How researchers are using computer games to treat pain, aging, ADHD, and other ailments.
Feeling anxious, depressed, fearful, or unable to focus? Is your memory getting fuzzy? Medication might help. Therapy might help. And someday soon—according to neuroscientists, game designers, and drug makers—you might be prescribed a videogame that helps as much as (or more than) either. Here are a few of the innovative companies that are fusing game mechanics with principles of cognitive psychology to create a new paradigm for digital healing.
“What if there’s a better way forward than developing new drugs? What if we could “reverse evolution” and take germs to the state they were in the 1960s, when drug resistance wasn’t such a big problem?”
“If the placebo works as well as the active drug, we could perhaps take them the way we take pills today, perhaps even knowing they were fake. Several studies have shown placebos working even when patients knew what was happening.”
"We are all suffering from the bad design in the world," Thomas Fisher, an architecture professor and dean of the University of Minnesota’s design college, declared at a panel at the American Institute of Architects convention in Chicago yesterday. Fisher was part of a discussion on the link between public health and architecture with Heather R. Britt and Jess Roberts of Allina Health, a Minnesota-based not-for-profit health care system.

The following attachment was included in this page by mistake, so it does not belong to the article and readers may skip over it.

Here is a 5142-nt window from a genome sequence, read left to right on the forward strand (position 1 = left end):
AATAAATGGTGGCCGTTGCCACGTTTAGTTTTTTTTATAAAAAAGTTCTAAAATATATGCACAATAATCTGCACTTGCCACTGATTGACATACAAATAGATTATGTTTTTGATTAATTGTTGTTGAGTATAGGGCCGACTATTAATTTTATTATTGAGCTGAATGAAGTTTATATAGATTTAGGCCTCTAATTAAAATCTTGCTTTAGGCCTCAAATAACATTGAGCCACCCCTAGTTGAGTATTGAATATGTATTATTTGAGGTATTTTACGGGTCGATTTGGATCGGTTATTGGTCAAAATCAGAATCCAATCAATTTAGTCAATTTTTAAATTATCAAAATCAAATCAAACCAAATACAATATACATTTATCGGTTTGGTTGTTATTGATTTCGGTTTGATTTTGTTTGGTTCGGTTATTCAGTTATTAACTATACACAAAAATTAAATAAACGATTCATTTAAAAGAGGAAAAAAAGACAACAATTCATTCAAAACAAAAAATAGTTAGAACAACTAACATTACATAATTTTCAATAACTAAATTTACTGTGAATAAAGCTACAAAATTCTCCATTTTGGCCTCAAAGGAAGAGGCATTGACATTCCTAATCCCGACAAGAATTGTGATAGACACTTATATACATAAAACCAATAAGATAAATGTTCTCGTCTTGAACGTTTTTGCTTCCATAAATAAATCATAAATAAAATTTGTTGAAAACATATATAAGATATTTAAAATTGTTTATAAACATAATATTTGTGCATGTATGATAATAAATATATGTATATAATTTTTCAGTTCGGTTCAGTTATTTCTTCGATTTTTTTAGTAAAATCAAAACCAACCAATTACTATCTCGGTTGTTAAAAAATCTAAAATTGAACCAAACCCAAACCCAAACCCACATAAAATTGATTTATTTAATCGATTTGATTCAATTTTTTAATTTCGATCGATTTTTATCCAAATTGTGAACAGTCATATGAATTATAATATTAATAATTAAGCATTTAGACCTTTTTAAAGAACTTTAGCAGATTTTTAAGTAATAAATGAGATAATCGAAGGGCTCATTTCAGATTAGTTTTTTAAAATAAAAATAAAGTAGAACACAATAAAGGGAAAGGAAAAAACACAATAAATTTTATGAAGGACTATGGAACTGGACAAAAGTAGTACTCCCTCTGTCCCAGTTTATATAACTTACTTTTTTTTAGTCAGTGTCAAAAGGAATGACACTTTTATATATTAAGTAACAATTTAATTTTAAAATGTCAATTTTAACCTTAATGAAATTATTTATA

Thirty years ago, if you contracted measles or mumps in America, chances are you were born in a poor inner-city community. These days, you’re more likely to get sick if you come from a middle-class area.
“When Dr. Robert Zarr wants to help kids with obesity and diabetes in Washington D.C., he doesn’t just order in another set of pills. He looks up a database of green spaces and asks his patients if they’ve been outside recently. Then he writes a prescription—to a park.”
The pages of The Drinkable Book are made with silver nanoparticle-coated paper that filters 99.9% of bacteria, such as cholera, E. coli and typhoid from contaminated water. Invented by Carnegie Mellon researcher Dr. Theresa Dankovich, the paper costs pennies to produce per page. When someone receives the book, they tear out a filter, place it in the filter box that encases the book, and pour water through.
From a device that makes it possible to don a condom in one second to female condoms that inflate inside the body, these Gates Foundation-funded ideas will get people to rediscover the pleasures of safer sex.
“When we find a [genetic] defect, very few times does that give a direct path towards developing a therapy or intervention,” says Stephen Friend, president of Sage Bionetworks, the biomedical research non-profit leading the project. “What if we flipped what we were trying to do? Maybe those who are sick are the wrong people to be studying.”